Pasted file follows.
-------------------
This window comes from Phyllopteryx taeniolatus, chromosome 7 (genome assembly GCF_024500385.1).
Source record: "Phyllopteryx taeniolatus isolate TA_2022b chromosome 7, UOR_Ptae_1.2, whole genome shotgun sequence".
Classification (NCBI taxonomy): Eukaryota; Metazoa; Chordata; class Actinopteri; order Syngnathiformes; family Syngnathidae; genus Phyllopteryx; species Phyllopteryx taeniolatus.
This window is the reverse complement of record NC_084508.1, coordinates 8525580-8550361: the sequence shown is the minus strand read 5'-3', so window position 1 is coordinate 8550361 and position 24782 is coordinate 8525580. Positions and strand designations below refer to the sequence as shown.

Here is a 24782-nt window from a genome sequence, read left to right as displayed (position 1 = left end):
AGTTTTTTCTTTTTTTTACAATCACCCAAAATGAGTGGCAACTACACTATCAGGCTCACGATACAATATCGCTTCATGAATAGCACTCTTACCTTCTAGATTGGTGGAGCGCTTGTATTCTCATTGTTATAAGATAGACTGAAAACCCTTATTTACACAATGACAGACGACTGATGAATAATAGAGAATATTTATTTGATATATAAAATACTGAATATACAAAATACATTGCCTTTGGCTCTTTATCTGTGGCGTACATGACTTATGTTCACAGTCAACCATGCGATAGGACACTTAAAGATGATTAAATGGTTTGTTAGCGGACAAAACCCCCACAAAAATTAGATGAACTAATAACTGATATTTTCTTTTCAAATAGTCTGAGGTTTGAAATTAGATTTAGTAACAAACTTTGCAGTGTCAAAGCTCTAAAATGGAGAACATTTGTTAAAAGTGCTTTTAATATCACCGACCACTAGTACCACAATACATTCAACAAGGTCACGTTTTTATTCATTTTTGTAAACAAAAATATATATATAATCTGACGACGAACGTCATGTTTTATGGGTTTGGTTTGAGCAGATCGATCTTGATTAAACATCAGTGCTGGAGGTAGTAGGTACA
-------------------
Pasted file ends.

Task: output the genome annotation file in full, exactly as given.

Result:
This window comes from Phyllopteryx taeniolatus, chromosome 7 (genome assembly GCF_024500385.1).
Source record: "Phyllopteryx taeniolatus isolate TA_2022b chromosome 7, UOR_Ptae_1.2, whole genome shotgun sequence".
Classification (NCBI taxonomy): Eukaryota; Metazoa; Chordata; class Actinopteri; order Syngnathiformes; family Syngnathidae; genus Phyllopteryx; species Phyllopteryx taeniolatus.
This window is the reverse complement of record NC_084508.1, coordinates 8525580-8550361: the sequence shown is the minus strand read 5'-3', so window position 1 is coordinate 8550361 and position 24782 is coordinate 8525580. Positions and strand designations below refer to the sequence as shown.

Here is a 24782-nt window from a genome sequence, read left to right as displayed (position 1 = left end):
AGTTTTTTCTTTTTTTTACAATCACCCAAAATGAGTGGCAACTACACTATCAGGCTCACGATACAATATCGCTTCATGAATAGCACTCTTACCTTCTAGATTGGTGGAGCGCTTGTATTCTCATTGTTATAAGATAGACTGAAAACCCTTATTTACACAATGACAGACGACTGATGAATAATAGAGAATATTTATTTGATATATAAAATACTGAATATACAAAATACATTGCCTTTGGCTCTTTATCTGTGGCGTACATGACTTATGTTCACAGTCAACCATGCGATAGGACACTTAAAGATGATTAAATGGTTTGTTAGCGGACAAAACCCCCACAAAAATTAGATGAACTAATAACTGATATTTTCTTTTCAAATAGTCTGAGGTTTGAAATTAGATTTAGTAACAAACTTTGCAGTGTCAAAGCTCTAAAATGGAGAACATTTGTTAAAAGTGCTTTTAATATCACCGACCACTAGTACCACAATACATTCAACAAGGTCACGTTTTTATTCATTTTTGTAAACAAAAATATATATATAATCTGACGACGAACGTCATGTTTTATGGGTTTGGTTTGAGCAGATCGATCTTGATTAAACATCAGTGCTGGAGGTAGTAGGTACA